City will fund new aquatic center with hospital moneyWORTHINGTON — The Worthington City Council will use $4.5 million of its $21 million in hospital sale proceeds to fund the City of Worthington Aquatic Center.
By: Laura Grevas, Worthington Daily Globe
WORTHINGTON — The Worthington City Council will use $4.5 million of its $21 million in hospital sale proceeds to fund the City of Worthington Aquatic Center.
In a budget meeting Wednesday, council members were split over whether to pay the city’s share of the project outright or continue making annual payments from the tax levy.
Councilman Lyle Ten Haken said he envisioned a plan in which the city would use $4.5 million from hospital proceeds to then levy a certain amount each year into a swimming pool fund.
“At the end of 20 years, we’ll have replenished $3 million into the fund to be used for (pool) repairs and maintenance,” he said. If repairs aren’t needed, that money could be used for another city project.
The final resolution was to pay the $4.5 million out of hospital funds and replenish it through a tax levy of $120,000 a year for 20 years beginning in 2010.
The council also voted to use $1 million in hospital proceeds to pay off a loan from Worthington Public Utilities reserve funds that was used to purchase land in Worthington’s industrial park, located north of Interstate 90. Council members hope to attract businesses to the area with the available land.
“To me, its still an ongoing asset; it’s not expenditure,” said councilman Mike Woll. He said the area’s long-term value to the city makes it a good use of hospital “Legacy Dollars.” There is no current plan to replenish the $1 million that will be spent.
The council also reviewed the city’s $2.6 million public safety budget, questioning Director of Public Safety Mike Cumiskey about line items such as overtime costs, vehicle usage, pension costs and the dog and cat licensing program.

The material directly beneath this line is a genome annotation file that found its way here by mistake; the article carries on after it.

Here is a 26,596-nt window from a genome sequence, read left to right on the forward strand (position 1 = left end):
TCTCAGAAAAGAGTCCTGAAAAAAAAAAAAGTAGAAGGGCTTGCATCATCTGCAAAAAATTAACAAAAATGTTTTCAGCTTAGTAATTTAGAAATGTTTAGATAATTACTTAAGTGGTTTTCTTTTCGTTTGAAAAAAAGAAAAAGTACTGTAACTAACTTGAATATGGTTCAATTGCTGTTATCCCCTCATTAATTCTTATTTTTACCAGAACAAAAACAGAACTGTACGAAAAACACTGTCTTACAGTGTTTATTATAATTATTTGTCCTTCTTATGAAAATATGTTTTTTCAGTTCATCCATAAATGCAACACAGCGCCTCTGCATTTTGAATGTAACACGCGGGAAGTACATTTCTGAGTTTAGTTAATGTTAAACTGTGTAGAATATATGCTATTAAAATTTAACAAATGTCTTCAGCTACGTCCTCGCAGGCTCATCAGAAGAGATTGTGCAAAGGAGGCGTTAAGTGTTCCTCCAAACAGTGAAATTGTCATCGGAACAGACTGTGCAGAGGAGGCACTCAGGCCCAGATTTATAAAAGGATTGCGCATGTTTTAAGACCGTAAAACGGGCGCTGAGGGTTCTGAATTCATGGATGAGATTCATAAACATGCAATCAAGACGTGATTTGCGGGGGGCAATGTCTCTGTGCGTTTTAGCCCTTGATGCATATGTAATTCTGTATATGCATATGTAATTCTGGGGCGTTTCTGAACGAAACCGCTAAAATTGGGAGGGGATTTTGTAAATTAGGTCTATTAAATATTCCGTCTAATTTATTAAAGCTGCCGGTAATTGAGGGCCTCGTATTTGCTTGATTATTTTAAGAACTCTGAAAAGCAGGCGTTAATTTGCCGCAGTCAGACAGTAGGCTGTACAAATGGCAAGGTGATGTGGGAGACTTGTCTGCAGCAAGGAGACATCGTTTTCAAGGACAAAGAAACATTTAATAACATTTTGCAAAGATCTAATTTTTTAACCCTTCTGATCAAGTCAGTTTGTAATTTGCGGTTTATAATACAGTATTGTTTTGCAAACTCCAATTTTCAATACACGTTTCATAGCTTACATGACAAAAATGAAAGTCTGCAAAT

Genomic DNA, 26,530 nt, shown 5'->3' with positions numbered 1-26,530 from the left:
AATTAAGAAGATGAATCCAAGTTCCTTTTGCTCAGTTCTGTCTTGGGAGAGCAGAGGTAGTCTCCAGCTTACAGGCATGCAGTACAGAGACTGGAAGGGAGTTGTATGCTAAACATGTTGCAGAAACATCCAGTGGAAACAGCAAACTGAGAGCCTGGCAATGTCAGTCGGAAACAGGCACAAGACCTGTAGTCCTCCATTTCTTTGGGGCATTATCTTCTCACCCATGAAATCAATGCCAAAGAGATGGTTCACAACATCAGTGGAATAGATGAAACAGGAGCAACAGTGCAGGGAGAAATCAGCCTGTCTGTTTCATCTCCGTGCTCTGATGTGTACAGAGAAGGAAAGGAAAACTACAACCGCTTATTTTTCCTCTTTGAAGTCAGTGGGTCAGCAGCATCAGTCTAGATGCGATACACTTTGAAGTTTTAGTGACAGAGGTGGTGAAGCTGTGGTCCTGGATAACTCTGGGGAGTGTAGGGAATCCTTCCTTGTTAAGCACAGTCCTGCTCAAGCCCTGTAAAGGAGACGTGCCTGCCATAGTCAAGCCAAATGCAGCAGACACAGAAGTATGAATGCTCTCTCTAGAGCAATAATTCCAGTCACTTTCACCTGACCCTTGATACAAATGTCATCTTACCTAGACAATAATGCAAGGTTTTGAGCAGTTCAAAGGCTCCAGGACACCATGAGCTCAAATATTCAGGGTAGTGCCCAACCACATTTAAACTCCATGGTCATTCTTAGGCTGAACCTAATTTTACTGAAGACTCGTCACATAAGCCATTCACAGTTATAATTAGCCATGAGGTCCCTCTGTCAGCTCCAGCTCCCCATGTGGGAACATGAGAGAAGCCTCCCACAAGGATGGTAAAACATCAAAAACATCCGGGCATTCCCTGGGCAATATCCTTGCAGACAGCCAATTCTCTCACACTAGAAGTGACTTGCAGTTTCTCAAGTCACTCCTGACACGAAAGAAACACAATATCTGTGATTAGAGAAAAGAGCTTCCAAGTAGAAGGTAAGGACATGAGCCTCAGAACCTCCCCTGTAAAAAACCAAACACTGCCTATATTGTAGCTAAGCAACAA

The 2010 police department budget has decreased by about 10 percent from the 2009 budget; while the fire department budget has increased by 15 percent, mostly due to pension actuarials for fire department employees.
Cumiskey reported on the police department’s activities for the past year, mentioning that Worthington still has a lower crime rate than Fairmont and Marshall, even though 19.5 percent of children in Nobles County live in poverty.
“It has a direct relation to what we see in juvenile issues that become adult issues later on,” he said. “Poverty rates do directly relate to crime rates.”
He also talked about new programs, like the bike patrol program that started this year; and spoke about ways officers have gotten involved in the community outside of their law enforcement duties.
Cumiskey reported that fuel costs and costs to replace some equipment will likely be lower than is budgeted for 2010. The council will continue its budget discussion at 6:30 a.m. Wednesday at City Hall.